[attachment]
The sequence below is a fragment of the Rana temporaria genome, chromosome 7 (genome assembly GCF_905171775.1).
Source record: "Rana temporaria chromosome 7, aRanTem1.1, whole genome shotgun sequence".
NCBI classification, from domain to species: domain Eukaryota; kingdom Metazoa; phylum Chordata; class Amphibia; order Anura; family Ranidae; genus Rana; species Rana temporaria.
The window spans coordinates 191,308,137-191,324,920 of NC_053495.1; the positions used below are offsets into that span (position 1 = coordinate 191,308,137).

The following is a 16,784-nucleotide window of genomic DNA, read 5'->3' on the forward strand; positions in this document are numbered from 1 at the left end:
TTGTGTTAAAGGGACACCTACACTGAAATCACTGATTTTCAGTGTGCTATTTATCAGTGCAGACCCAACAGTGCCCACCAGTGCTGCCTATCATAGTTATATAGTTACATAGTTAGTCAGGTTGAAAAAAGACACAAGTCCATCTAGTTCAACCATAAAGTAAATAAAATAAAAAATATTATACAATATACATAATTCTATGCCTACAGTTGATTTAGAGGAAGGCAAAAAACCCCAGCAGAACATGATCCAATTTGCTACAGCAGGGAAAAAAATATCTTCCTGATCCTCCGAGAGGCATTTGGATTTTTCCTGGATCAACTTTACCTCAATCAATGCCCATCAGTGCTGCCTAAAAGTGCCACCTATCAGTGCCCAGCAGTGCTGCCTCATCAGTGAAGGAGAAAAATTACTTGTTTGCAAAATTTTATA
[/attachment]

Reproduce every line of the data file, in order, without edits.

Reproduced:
The sequence below is a fragment of the Rana temporaria genome, chromosome 7 (genome assembly GCF_905171775.1).
Source record: "Rana temporaria chromosome 7, aRanTem1.1, whole genome shotgun sequence".
NCBI classification, from domain to species: domain Eukaryota; kingdom Metazoa; phylum Chordata; class Amphibia; order Anura; family Ranidae; genus Rana; species Rana temporaria.
The window spans coordinates 191,308,137-191,324,920 of NC_053495.1; the positions used below are offsets into that span (position 1 = coordinate 191,308,137).

The following is a 16,784-nucleotide window of genomic DNA, read 5'->3' on the forward strand; positions in this document are numbered from 1 at the left end:
TTGTGTTAAAGGGACACCTACACTGAAATCACTGATTTTCAGTGTGCTATTTATCAGTGCAGACCCAACAGTGCCCACCAGTGCTGCCTATCATAGTTATATAGTTACATAGTTAGTCAGGTTGAAAAAAGACACAAGTCCATCTAGTTCAACCATAAAGTAAATAAAATAAAAAATATTATACAATATACATAATTCTATGCCTACAGTTGATTTAGAGGAAGGCAAAAAACCCCAGCAGAACATGATCCAATTTGCTACAGCAGGGAAAAAAATATCTTCCTGATCCTCCGAGAGGCATTTGGATTTTTCCTGGATCAACTTTACCTCAATCAATGCCCATCAGTGCTGCCTAAAAGTGCCACCTATCAGTGCCCAGCAGTGCTGCCTCATCAGTGAAGGAGAAAAATTACTTGTTTGCAAAATTTTATA